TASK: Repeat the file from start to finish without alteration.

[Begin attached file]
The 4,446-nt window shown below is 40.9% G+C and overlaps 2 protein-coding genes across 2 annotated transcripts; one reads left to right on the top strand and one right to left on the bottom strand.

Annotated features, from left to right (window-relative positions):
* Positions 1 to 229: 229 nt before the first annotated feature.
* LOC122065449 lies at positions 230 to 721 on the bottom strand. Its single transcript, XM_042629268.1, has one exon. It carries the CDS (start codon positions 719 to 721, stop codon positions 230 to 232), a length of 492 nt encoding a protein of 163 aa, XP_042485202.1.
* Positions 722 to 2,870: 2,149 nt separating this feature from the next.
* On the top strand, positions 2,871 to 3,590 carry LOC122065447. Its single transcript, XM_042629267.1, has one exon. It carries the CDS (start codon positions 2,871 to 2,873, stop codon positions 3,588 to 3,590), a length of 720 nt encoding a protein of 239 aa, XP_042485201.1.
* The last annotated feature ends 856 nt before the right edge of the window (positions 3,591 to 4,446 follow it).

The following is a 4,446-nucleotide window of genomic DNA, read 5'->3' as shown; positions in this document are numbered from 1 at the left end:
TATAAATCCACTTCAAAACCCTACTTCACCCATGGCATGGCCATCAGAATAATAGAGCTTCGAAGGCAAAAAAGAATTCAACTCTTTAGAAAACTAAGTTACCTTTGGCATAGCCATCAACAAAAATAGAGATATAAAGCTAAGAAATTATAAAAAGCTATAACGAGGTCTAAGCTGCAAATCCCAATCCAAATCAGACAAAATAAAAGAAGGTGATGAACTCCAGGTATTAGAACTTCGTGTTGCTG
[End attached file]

The 4,446-nt window shown below is 40.9% G+C and overlaps 2 protein-coding genes across 2 annotated transcripts; one reads left to right on the top strand and one right to left on the bottom strand.

Annotated features, from left to right (window-relative positions):
* Positions 1 to 229: 229 nt before the first annotated feature.
* LOC122065449 lies at positions 230 to 721 on the bottom strand. Its single transcript, XM_042629268.1, has one exon. It carries the CDS (start codon positions 719 to 721, stop codon positions 230 to 232), a length of 492 nt encoding a protein of 163 aa, XP_042485202.1.
* Positions 722 to 2,870: 2,149 nt separating this feature from the next.
* On the top strand, positions 2,871 to 3,590 carry LOC122065447. Its single transcript, XM_042629267.1, has one exon. It carries the CDS (start codon positions 2,871 to 2,873, stop codon positions 3,588 to 3,590), a length of 720 nt encoding a protein of 239 aa, XP_042485201.1.
* The last annotated feature ends 856 nt before the right edge of the window (positions 3,591 to 4,446 follow it).

The following is a 4,446-nucleotide window of genomic DNA, read 5'->3' as shown; positions in this document are numbered from 1 at the left end:
TATAAATCCACTTCAAAACCCTACTTCACCCATGGCATGGCCATCAGAATAATAGAGCTTCGAAGGCAAAAAAGAATTCAACTCTTTAGAAAACTAAGTTACCTTTGGCATAGCCATCAACAAAAATAGAGATATAAAGCTAAGAAATTATAAAAAGCTATAACGAGGTCTAAGCTGCAAATCCCAATCCAAATCAGACAAAATAAAAGAAGGTGATGAACTCCAGGTATTAGAACTTCGTGTTGCTG